Toxicity and therapeutic efficacy of such therapeutic regimens can be determined by standard pharmaceutical procedures in cell cultures or experimental animals, including, but not limited to, the determination of the LD50 (the dose lethal to 50% of the population) and the ED50 (the dose therapeutically effective in 50% of the population). The dose ratio between the toxic and therapeutic effects is the therapeutic index and it is expressed as the ratio between LD50 and ED50. Compounds exhibiting high therapeutic indices are preferred. The data obtained from cell culture assays and animal studies are used in formulating a range of dosage for use in human. The dosage of such compounds lies within a range of circulating concentrations that include the ED50 with minimal toxicity. The dosage(s) vary within this range depending upon the dosage form employed and the route of administration utilized.

Use of FLAP Modulators to Prevent and/or Treat Leukotriene-Dependent or Leukotriene Mediated Diseases or Conditions

The therapy of leukotriene-dependent or leukotriene mediated diseases or conditions is designed to modulate the activity of FLAP. Such modulation include, by way of example only, inhibiting or antagonizing FLAP activity. For example, a FLAP inhibitor is administered in order to decrease synthesis of leukotrienes within the individual, or possibly to downregulate or decrease the expression or availability of the FLAP mRNA or specific splicing variants of the FLAP mRNA. Downregulation or decreasing expression or availability of a native FLAP mRNA or of a particular splicing variant minimizes the expression or activity of a defective nucleic acid or the particular splicing variant and thereby minimize the impact of the defective nucleic acid or the particular splicing variant.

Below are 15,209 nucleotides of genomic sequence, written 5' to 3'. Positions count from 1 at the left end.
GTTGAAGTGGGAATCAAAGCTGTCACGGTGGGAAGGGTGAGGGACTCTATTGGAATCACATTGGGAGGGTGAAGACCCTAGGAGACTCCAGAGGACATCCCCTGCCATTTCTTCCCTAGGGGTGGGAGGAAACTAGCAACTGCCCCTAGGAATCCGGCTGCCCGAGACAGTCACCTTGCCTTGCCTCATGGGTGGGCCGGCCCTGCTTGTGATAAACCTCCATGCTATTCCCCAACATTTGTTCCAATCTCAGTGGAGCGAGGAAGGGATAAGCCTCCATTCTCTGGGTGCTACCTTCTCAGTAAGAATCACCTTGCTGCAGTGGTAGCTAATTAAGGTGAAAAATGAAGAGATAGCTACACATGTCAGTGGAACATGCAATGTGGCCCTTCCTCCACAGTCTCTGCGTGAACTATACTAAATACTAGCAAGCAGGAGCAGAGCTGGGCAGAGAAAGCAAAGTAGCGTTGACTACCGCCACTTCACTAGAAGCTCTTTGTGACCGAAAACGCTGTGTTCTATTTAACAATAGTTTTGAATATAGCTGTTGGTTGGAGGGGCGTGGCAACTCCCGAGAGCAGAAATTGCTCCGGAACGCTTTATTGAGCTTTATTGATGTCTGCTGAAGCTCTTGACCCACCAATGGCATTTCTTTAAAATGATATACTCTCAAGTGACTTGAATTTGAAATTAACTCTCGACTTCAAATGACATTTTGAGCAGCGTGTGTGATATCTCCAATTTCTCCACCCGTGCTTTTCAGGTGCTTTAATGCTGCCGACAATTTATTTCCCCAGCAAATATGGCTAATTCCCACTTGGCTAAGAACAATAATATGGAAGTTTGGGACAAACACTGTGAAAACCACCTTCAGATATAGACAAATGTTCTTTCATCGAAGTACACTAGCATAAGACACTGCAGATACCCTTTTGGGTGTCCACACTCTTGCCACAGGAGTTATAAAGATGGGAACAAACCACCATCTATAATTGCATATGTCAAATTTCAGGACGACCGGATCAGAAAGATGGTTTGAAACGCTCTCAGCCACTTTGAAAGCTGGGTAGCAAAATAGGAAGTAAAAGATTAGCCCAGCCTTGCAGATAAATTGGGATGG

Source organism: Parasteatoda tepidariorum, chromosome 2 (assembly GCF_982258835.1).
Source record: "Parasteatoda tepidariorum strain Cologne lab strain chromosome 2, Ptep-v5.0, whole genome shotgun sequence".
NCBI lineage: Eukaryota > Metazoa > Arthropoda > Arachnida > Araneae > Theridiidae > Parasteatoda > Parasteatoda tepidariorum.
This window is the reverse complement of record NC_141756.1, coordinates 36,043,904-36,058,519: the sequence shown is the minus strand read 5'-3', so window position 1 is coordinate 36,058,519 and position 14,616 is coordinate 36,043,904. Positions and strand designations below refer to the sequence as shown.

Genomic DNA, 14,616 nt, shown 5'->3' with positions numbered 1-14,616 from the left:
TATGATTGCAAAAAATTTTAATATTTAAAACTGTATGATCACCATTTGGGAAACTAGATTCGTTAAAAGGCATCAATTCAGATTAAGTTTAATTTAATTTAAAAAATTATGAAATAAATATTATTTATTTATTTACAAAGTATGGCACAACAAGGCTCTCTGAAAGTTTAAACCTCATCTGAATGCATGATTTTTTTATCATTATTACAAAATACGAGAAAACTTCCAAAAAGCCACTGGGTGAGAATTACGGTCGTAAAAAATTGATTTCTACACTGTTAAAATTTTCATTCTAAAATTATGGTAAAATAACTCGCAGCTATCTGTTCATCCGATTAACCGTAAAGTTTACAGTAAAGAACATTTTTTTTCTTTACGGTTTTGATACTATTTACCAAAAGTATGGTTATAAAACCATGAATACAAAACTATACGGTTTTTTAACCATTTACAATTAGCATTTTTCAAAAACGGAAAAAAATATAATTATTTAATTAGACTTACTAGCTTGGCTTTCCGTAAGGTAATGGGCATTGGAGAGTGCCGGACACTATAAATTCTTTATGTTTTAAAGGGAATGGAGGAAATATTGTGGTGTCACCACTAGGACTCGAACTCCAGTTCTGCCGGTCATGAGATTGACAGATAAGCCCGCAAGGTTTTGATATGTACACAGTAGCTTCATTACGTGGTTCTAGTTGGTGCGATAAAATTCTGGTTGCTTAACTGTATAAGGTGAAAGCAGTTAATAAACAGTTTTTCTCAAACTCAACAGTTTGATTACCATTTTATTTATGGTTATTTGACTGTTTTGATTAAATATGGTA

In accordance with one aspect, compositions and methods described herein include compositions and methods for treating, preventing, reversing, halting or slowing the progression of leukotriene-dependent or leukotriene mediated diseases or conditions once it becomes clinically evident, or treating the symptoms associated with or related to leukotriene-dependent or leukotriene mediated diseases or conditions, by administering to the subject a compound of Formula (I) or Formula (II), or pharmaceutical composition or medicament which includes a compound of Formula (I) or Formula (II). The subject may already have a leukotriene-dependent or leukotriene mediated disease or condition at the time of administration, or be at risk of developing a leukotriene-dependent or leukotriene mediated disease or condition. The symptoms of leukotriene-dependent or leukotriene mediated diseases or conditions in a subject are determined, for examples, using protocols described in standard textbooks.